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Wednesday, October 22, 2014

Venting Issues For Replacement Furnaces

Standard B-Vent Exhaust

When a replacement furnace is to be installed, an important factor to consider is whether or not your existing gas hot water heater needs to be re-vented.

If the existing furnace shares the same b-vent exhaust as the natural draft gas water heater, you may have to do that. The reason is that now only a single gas appliance is using the vent designed for two appliances to share. This results in a pipe diameter too large for the single appliance, therefore the water heater's hot exhaust gas will dilute too much with the cooler air inside of the existing venting. The result is that the cooler exhaust gas may fall back down into your home, along with all of the very dangerous products of combustion - carbon monoxide, etc.

Vent With Rain Cap Removed

Re-venting can be as easy as installing a vent liner kit. The process starts, in most cases, by removing the rain cap from the end of the exhaust on your roof.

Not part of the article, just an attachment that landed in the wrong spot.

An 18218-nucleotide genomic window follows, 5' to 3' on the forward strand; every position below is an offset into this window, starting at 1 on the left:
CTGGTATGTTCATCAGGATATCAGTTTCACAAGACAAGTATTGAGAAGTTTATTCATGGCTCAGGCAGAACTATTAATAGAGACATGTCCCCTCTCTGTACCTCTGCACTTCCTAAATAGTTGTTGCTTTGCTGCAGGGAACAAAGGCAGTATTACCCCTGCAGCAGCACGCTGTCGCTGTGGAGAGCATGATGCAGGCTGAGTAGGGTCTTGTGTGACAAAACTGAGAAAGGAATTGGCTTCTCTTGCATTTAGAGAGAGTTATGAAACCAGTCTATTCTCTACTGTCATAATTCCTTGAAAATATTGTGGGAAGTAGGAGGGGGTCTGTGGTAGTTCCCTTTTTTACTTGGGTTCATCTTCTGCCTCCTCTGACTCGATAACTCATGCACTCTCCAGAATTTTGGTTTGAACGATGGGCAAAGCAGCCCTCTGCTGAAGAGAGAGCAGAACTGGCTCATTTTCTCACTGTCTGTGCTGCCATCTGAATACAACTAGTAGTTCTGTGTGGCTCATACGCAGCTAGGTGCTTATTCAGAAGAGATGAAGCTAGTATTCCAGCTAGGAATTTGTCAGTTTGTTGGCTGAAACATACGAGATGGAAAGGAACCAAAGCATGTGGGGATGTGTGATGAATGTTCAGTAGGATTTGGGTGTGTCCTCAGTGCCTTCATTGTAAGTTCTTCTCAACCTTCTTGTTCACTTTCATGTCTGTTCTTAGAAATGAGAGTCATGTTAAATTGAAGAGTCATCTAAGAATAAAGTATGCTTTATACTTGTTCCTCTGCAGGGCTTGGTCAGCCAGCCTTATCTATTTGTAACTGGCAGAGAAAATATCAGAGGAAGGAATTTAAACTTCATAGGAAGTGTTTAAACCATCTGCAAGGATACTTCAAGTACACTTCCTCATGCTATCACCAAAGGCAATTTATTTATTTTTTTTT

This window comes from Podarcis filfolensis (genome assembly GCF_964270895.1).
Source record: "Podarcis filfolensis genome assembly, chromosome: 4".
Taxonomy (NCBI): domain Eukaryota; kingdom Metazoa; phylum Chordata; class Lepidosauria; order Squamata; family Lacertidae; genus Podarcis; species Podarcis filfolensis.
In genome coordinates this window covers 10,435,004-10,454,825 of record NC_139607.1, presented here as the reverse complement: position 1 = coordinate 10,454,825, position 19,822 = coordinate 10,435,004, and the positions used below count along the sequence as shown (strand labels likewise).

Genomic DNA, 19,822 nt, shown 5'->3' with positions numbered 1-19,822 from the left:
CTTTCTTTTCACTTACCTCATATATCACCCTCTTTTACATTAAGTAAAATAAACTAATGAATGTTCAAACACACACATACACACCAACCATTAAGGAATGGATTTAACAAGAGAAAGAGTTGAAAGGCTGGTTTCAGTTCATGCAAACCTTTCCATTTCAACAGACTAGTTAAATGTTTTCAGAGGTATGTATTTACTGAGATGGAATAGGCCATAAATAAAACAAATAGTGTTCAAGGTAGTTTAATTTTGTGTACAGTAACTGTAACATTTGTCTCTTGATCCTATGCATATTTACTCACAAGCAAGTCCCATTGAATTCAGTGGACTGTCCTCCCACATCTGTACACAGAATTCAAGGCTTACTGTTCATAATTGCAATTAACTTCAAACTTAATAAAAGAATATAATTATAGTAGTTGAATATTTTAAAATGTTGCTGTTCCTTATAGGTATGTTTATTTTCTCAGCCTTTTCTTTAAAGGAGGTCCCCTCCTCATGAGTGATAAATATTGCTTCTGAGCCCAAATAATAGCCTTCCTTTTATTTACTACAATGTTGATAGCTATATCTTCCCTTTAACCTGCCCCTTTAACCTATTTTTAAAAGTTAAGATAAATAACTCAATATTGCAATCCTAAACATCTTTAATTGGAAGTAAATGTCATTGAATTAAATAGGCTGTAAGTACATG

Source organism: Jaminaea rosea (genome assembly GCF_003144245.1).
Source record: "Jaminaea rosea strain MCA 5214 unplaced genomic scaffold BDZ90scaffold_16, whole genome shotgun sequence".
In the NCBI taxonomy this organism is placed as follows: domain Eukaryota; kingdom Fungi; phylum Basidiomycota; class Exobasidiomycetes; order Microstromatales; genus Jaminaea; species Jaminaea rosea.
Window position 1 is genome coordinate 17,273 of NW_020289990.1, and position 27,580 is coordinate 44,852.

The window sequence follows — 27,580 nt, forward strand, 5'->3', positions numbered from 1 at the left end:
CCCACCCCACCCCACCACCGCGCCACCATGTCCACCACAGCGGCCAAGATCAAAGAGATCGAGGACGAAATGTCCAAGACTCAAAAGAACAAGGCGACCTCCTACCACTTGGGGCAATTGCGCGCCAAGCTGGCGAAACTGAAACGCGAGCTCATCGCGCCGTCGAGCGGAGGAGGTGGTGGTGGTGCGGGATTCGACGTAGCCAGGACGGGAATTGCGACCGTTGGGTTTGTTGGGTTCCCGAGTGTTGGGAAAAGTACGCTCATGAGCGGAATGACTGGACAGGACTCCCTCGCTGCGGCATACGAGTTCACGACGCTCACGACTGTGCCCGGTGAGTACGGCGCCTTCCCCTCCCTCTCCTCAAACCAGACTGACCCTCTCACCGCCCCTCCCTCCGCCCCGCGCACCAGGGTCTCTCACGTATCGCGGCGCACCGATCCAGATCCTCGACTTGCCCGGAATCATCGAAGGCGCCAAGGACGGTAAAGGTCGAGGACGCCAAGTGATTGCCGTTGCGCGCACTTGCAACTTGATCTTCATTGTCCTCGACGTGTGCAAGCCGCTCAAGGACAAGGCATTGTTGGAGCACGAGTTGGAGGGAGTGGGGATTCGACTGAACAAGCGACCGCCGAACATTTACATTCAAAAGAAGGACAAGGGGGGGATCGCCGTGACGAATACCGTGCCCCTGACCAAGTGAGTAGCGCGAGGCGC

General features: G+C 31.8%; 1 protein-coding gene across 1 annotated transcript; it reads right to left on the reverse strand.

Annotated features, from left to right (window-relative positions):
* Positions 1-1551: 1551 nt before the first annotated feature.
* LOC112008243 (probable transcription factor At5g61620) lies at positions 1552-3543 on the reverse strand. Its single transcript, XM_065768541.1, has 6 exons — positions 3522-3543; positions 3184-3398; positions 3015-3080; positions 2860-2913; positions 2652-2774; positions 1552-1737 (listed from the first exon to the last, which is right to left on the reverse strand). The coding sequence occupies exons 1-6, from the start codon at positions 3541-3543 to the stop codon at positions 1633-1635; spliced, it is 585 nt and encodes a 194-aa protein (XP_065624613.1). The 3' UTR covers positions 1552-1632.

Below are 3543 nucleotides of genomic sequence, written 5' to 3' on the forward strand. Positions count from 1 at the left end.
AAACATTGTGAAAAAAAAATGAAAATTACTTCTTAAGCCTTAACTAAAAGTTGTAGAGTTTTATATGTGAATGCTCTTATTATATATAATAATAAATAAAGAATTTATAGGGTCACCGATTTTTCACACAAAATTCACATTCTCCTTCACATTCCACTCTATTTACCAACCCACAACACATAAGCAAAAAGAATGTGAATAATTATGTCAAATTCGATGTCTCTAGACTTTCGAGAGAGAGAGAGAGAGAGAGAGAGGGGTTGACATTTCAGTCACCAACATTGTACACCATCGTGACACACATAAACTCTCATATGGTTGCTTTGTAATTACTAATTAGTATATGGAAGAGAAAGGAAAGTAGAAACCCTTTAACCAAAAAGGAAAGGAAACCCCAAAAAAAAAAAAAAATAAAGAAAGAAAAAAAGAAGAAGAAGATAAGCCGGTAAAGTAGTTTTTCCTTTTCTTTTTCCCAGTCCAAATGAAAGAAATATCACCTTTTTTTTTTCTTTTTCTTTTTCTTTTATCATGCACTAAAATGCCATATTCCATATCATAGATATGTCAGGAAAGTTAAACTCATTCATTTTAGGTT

Vent Liner Being Inserted

With the rain cap removed, a 4" flexible liner is inserted into the existing 6" vent. This effectively reduces the venting from 6" to 4" - the proper size for venting only a water heater according to our local codes.

This liner saves the work of opening walls, etc., to install new venting from scratch and saves considerable costs on a new furnace installation.

The 4" Liner Entering the Furnace Room.

The 4" liner is drawn into the furnace room where it will be properly connected to the hot water heater.

It is important to note that gas codes vary by state and province. Therefore, you should always check with your local authority for proper codes for your area. 

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